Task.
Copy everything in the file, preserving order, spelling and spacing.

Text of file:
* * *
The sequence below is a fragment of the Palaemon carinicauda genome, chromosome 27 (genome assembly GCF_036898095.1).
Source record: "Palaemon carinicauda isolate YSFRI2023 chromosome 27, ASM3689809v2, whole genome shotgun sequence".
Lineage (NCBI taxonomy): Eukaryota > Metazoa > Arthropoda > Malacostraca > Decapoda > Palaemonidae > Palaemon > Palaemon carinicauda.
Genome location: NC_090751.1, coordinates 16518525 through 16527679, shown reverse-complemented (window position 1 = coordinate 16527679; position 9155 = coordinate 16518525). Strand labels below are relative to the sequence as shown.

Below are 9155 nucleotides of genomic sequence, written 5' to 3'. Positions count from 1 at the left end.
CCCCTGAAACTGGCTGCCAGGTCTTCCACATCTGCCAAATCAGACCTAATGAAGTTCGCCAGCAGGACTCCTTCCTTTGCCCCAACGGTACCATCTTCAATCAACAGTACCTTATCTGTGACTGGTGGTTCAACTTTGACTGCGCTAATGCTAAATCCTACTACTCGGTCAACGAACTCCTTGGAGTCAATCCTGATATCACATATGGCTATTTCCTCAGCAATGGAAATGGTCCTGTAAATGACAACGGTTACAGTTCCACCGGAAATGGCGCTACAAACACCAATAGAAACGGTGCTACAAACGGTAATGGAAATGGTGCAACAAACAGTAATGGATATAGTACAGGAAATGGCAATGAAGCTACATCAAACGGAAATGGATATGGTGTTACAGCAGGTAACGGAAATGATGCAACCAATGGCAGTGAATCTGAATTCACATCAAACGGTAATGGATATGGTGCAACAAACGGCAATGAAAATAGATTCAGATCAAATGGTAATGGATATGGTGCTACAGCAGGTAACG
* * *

The sequence below is a fragment of the Palaemon carinicauda genome, chromosome 27 (genome assembly GCF_036898095.1).
Source record: "Palaemon carinicauda isolate YSFRI2023 chromosome 27, ASM3689809v2, whole genome shotgun sequence".
Lineage (NCBI taxonomy): Eukaryota > Metazoa > Arthropoda > Malacostraca > Decapoda > Palaemonidae > Palaemon > Palaemon carinicauda.
Genome location: NC_090751.1, coordinates 16518525 through 16527679, shown reverse-complemented (window position 1 = coordinate 16527679; position 9155 = coordinate 16518525). Strand labels below are relative to the sequence as shown.

Below are 9155 nucleotides of genomic sequence, written 5' to 3'. Positions count from 1 at the left end.
CCCCTGAAACTGGCTGCCAGGTCTTCCACATCTGCCAAATCAGACCTAATGAAGTTCGCCAGCAGGACTCCTTCCTTTGCCCCAACGGTACCATCTTCAATCAACAGTACCTTATCTGTGACTGGTGGTTCAACTTTGACTGCGCTAATGCTAAATCCTACTACTCGGTCAACGAACTCCTTGGAGTCAATCCTGATATCACATATGGCTATTTCCTCAGCAATGGAAATGGTCCTGTAAATGACAACGGTTACAGTTCCACCGGAAATGGCGCTACAAACACCAATAGAAACGGTGCTACAAACGGTAATGGAAATGGTGCAACAAACAGTAATGGATATAGTACAGGAAATGGCAATGAAGCTACATCAAACGGAAATGGATATGGTGTTACAGCAGGTAACGGAAATGATGCAACCAATGGCAGTGAATCTGAATTCACATCAAACGGTAATGGATATGGTGCAACAAACGGCAATGAAAATAGATTCAGATCAAATGGTAATGGATATGGTGCTACAGCAGGTAACG